Saleem-ud-Din, 35, is happy today. The disabled beggar has been able to buy some cooked lentils as well as six 'rotis' [flat bread] for his family of six. “Today we will have a feast. Usually we share two or three 'rotis', at best, between us - but someone put a Rs.100 [US$1.17] note in my bowl, and along with the other smaller notes and coins, it is enough to buy a proper meal,” Saleem told IRIN in Pakistan’s eastern city of Lahore.
Beggars, like Saleem, represent the most visible face of hunger and poverty. Their precise number is unknown but is estimated to run into millions, according to media reports. The number tends to rise in major cities ahead of the Muslim month of fasting, Ramadan, which began in most of the country on 2 August and during which people tend to give more charity.
But beggars alone do not represent the food insecure. According to a 2010 report by the Islamabad-based Sustainable Policy Development Institute (SDPI) in partnership with the World Food Programme (WFP) and the Swiss Agency for Development and Cooperation, 48.6 percent of Pakistan’s 165 million people are food insecure.
“Food security in Pakistan has deteriorated since 2003. The conditions for food security are inadequate in 61 percent [of] districts (80 out of 131)... This is a sharp increase from 2003, when conditions for food security were inadequate in 45 percent [of] districts (54 out of 120),” said the report.
It said the food security situation is worst (67.7 percent) in the conflict-ridden Federally Administered Tribal Areas along the Pakistan-Afghan border, followed by Balochistan Province (61.2 percent): “Although it is difficult to develop conclusive empirical proof, the strong overlap of food insecurity and militancy provides considerable evidence of a potential nexus.”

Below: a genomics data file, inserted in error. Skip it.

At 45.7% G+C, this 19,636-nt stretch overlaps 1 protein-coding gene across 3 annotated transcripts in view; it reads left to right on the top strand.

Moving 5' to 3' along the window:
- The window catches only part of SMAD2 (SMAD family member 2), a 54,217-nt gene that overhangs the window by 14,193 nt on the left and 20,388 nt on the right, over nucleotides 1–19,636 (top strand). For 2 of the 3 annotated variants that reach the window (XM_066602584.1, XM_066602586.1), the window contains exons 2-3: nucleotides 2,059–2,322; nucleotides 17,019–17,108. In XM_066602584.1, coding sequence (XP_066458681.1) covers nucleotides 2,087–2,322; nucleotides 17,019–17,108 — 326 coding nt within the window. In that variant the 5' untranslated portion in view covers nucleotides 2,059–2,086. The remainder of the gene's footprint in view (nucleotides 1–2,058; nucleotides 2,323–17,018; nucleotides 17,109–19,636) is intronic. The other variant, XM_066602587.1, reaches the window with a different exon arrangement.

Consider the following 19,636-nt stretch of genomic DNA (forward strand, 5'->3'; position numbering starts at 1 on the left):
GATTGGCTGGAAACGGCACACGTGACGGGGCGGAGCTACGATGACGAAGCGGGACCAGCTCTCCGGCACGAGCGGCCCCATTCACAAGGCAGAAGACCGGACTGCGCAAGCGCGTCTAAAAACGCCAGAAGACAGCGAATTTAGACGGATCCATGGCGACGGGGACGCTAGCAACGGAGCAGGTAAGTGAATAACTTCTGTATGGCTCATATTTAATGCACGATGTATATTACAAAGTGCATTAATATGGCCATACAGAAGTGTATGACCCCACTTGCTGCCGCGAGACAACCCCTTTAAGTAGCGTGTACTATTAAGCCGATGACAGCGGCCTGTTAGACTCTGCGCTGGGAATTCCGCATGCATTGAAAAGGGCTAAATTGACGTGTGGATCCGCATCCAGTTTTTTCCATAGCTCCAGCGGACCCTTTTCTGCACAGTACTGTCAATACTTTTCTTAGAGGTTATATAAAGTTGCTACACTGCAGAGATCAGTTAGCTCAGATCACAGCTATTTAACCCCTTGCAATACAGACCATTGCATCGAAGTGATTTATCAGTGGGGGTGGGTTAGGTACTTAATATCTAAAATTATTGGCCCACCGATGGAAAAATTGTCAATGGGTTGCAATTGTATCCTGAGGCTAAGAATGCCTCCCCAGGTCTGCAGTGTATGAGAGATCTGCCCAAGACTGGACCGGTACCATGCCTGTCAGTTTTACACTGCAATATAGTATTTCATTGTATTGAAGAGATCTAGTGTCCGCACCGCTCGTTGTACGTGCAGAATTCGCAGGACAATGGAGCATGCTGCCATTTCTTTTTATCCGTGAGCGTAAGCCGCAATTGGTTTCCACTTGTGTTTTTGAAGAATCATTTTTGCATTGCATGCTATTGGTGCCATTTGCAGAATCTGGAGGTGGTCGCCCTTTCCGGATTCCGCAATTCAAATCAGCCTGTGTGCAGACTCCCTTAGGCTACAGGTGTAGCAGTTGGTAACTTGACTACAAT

SDPI head Abid Qaiyum Suleri told the media “poverty and hunger are a security concern as a strong linkage between food security, hunger, poverty, and vulnerability to disasters can be established.”
Prices too high?
Food insecurity, agencies say, is linked to prices rather than availability. “Many people have simply no access to food because of their low income levels. Although Pakistan is producing sufficient food, and this year 24.2 million tons of wheat was produced - more than the requirement - food insecurity has increased,” WFP spokesman Amjad Jamal told IRIN.
Photo: Kamila Hyat/IRIN
|Saleem, a disabled beggar, struggles to put food before his family|
“Government pricing policies, with the wheat price going up by 131 percent per 40kg [a bag], from Rs.550 [US$6.47] to Rs.950 [US$111.17], have impacted 35 percent of the population in urban areas and a wide range of consumers in rural areas, where 40 percent of households depend on wages and salaries, 16 percent on non-agricultural activities and 5 percent on foreign remittances. All these groups have been severely hit by the price hike,” he added.
The prime minister said the reasons for the price increase were “to encourage wheat cultivation so that the production target of 25 million tons could be met and food security for the country achieved”. He said the move, by bringing Pakistani wheat prices into line with those in neighbouring countries, would “help curb smuggling” .
“`Atta’ [wheat flour] cost less than Rs15 [17 US cents] per kilogram three years ago. It now costs over Rs.30 [35 cents],” Dilnoor Bibi, 40, a widow, told IRIN. She said that on her income of Rs.5,000 [$58.82] a month as a washerwoman, she is “barely able to feed my three children, and doctors say my three-year-old, who is often sick, is severely underweight and needs more food which I cannot provide.”
Experts who work in the field see hunger everywhere. “Men, women and children all suffer malnourishment but the impact on the health of women and children is most acute,” Shahid Awan, a nutritional officer at the UN Children’s Fund, told IRIN. He said 95,000 “severely malnutritioned” children had been detected in the country, and that many women suffered anaemia and other deficiencies which also affected the health of children. “The diarrhoea and other infections so many children suffer is just a symptom. The root-cause of the problem is acute malnutrition, and it is this we need to tackle urgently,” he said.